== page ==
LEMON: New revelations in the investigation into the attack on the capitol on January 6th. CNN has exclusively obtained more than 2,000 text messages, sent and received, by then White House chief of staff Mark Meadows including text from Ivanka Trump and Don Jr., as well as more than 40 current and former Republican members of Congress. All in a period from election day 2022 to Joe Biden's inauguration in January.

So, here to help us go through them, and it's a lot of them is our special correspondent here at CNN, Jamie Gangel. Jamie, Jesus, these are a lot of text messages --

JAMIE GANGEL, CNN SPECIAL CORRESPONDENT: Yes. LEMON: -- and they're shedding a whole lot of light on what was happening around Trump on the sixth. What are you learning?

GANGEL: So, as you said, we have now obtained, get ready, 2,319 text messages. These are the ones, Don, that Meadows voluntarily handed over to the committee. They are tax exchanges as you said with more than 40 current and former members of Congress, including Senator Ted Cruz, Jim Jordan, Mo Brooks and someone who is in the news a lot these days, Marjorie Taylor Greene.

And I want to start with hers because there are messages from Greene which might actually surprise you. She sent this message to Mark Meadows on the sixth in the middle of the riot. "Mark, I was just told there was an active shooter on the first floor of the capital. Please tell the president to calm people. This isn't the way to solve anything." She is clearly concerned, worried, not so much the next day.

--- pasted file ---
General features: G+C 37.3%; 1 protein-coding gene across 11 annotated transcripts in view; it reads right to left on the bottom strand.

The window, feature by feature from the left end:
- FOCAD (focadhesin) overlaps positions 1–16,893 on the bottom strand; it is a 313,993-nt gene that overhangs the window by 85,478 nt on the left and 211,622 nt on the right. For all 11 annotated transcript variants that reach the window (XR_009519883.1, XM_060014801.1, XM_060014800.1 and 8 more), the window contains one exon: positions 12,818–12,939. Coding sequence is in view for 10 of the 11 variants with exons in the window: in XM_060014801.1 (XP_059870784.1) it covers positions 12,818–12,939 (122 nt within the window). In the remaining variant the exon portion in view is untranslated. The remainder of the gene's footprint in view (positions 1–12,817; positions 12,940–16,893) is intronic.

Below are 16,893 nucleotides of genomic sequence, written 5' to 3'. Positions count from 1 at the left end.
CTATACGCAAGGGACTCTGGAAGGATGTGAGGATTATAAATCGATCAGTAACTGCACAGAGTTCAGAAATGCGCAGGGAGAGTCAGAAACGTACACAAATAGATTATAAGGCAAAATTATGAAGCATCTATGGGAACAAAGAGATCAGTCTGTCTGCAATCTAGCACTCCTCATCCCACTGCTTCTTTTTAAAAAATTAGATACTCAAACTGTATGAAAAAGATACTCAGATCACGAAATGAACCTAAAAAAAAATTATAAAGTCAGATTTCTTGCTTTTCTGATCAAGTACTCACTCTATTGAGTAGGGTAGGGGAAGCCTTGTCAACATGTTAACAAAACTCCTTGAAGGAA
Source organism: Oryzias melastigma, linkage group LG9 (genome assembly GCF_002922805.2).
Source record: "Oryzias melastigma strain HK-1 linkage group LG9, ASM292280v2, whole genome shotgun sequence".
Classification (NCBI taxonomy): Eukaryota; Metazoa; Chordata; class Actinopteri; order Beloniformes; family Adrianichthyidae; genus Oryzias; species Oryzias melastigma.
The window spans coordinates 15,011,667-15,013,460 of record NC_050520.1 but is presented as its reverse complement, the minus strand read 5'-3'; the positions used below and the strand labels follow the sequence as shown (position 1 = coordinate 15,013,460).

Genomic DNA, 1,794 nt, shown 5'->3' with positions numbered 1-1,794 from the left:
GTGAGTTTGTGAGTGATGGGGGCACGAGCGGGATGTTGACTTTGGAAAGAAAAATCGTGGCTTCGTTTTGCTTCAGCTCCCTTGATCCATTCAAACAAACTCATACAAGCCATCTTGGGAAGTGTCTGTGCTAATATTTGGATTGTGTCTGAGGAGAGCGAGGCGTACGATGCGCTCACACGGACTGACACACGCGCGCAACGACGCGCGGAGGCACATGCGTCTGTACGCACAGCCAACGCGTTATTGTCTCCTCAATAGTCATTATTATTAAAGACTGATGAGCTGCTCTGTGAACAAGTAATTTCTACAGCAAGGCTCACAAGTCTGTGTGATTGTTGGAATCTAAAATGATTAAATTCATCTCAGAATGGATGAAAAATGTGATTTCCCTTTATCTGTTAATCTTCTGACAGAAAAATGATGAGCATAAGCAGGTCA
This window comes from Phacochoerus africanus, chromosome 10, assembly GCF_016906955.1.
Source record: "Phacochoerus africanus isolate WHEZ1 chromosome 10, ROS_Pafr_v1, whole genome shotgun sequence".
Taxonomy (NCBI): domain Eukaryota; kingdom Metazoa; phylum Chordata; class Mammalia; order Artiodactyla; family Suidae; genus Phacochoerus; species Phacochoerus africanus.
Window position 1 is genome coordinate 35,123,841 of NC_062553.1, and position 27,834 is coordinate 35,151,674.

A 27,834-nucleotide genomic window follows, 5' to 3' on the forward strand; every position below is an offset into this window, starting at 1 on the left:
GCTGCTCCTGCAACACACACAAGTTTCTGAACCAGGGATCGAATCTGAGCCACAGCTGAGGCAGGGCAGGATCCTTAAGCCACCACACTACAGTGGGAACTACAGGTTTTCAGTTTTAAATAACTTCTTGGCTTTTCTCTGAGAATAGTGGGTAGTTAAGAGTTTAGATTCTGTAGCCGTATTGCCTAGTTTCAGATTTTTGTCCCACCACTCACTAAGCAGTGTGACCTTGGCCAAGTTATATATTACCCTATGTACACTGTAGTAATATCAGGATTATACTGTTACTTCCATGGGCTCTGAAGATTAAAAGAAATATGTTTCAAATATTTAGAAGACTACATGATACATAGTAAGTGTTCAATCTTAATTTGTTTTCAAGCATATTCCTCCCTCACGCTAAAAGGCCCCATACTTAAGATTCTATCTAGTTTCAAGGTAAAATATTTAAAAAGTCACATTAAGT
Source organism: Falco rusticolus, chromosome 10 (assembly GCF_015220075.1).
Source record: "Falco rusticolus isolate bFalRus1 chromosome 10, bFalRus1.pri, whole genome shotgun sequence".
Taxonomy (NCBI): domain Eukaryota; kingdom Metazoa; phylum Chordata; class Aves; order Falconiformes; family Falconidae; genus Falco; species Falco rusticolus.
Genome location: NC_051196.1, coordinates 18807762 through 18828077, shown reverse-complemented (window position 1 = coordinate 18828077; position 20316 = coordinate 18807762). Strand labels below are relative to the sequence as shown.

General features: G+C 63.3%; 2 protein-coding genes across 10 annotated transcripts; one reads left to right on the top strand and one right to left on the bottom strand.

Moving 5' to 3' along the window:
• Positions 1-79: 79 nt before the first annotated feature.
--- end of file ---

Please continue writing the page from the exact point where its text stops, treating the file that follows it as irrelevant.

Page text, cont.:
On the seventh, all of a sudden, she's apologetic. And she text Meadows again, quote, "I'm sorry, nothing worked." So now, whole new tone, they didn't get certification. On January 17th, Don, now we're just three days before Biden's inauguration, she is still looking for a way to keep Trump in power. She text that several members of Congress are saying that the only way to save the republic is for Trump to call for martial law.

So, it's a fascinating glimpse into one of Trump's staunchest supporters. But let me just say that again, three days before the inauguration, she is calling for him to declare martial law and overturn the election.